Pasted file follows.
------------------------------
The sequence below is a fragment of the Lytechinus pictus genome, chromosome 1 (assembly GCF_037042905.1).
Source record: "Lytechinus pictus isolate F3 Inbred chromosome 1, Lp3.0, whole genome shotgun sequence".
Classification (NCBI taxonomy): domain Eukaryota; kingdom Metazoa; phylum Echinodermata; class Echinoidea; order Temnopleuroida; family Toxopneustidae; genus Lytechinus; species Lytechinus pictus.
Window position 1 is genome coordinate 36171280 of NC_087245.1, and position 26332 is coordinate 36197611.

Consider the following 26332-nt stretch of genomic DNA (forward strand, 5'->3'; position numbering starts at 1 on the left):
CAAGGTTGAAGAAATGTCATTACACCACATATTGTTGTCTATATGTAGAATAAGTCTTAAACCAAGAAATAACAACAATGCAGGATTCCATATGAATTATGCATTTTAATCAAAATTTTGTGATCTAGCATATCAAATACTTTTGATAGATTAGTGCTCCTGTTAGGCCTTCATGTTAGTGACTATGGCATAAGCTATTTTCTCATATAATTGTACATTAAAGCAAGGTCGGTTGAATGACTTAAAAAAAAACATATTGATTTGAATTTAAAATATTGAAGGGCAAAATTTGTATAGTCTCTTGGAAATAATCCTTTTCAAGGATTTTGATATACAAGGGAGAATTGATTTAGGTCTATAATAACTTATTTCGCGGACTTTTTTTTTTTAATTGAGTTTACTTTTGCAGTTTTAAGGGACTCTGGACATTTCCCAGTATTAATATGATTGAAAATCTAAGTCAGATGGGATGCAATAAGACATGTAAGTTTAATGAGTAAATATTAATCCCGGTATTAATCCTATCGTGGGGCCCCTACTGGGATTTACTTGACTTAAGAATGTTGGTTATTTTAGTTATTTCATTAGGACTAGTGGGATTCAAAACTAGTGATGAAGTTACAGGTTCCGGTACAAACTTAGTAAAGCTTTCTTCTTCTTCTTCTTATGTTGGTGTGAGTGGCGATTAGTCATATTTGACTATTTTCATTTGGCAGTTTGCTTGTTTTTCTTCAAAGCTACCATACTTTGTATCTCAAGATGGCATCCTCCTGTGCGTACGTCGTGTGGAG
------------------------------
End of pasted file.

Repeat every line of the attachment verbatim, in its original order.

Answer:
The sequence below is a fragment of the Lytechinus pictus genome, chromosome 1 (assembly GCF_037042905.1).
Source record: "Lytechinus pictus isolate F3 Inbred chromosome 1, Lp3.0, whole genome shotgun sequence".
Classification (NCBI taxonomy): domain Eukaryota; kingdom Metazoa; phylum Echinodermata; class Echinoidea; order Temnopleuroida; family Toxopneustidae; genus Lytechinus; species Lytechinus pictus.
Window position 1 is genome coordinate 36171280 of NC_087245.1, and position 26332 is coordinate 36197611.

Consider the following 26332-nt stretch of genomic DNA (forward strand, 5'->3'; position numbering starts at 1 on the left):
CAAGGTTGAAGAAATGTCATTACACCACATATTGTTGTCTATATGTAGAATAAGTCTTAAACCAAGAAATAACAACAATGCAGGATTCCATATGAATTATGCATTTTAATCAAAATTTTGTGATCTAGCATATCAAATACTTTTGATAGATTAGTGCTCCTGTTAGGCCTTCATGTTAGTGACTATGGCATAAGCTATTTTCTCATATAATTGTACATTAAAGCAAGGTCGGTTGAATGACTTAAAAAAAAACATATTGATTTGAATTTAAAATATTGAAGGGCAAAATTTGTATAGTCTCTTGGAAATAATCCTTTTCAAGGATTTTGATATACAAGGGAGAATTGATTTAGGTCTATAATAACTTATTTCGCGGACTTTTTTTTTTTAATTGAGTTTACTTTTGCAGTTTTAAGGGACTCTGGACATTTCCCAGTATTAATATGATTGAAAATCTAAGTCAGATGGGATGCAATAAGACATGTAAGTTTAATGAGTAAATATTAATCCCGGTATTAATCCTATCGTGGGGCCCCTACTGGGATTTACTTGACTTAAGAATGTTGGTTATTTTAGTTATTTCATTAGGACTAGTGGGATTCAAAACTAGTGATGAAGTTACAGGTTCCGGTACAAACTTAGTAAAGCTTTCTTCTTCTTCTTCTTATGTTGGTGTGAGTGGCGATTAGTCATATTTGACTATTTTCATTTGGCAGTTTGCTTGTTTTTCTTCAAAGCTACCATACTTTGTATCTCAAGATGGCATCCTCCTGTGCGTACGTCGTGTGGAG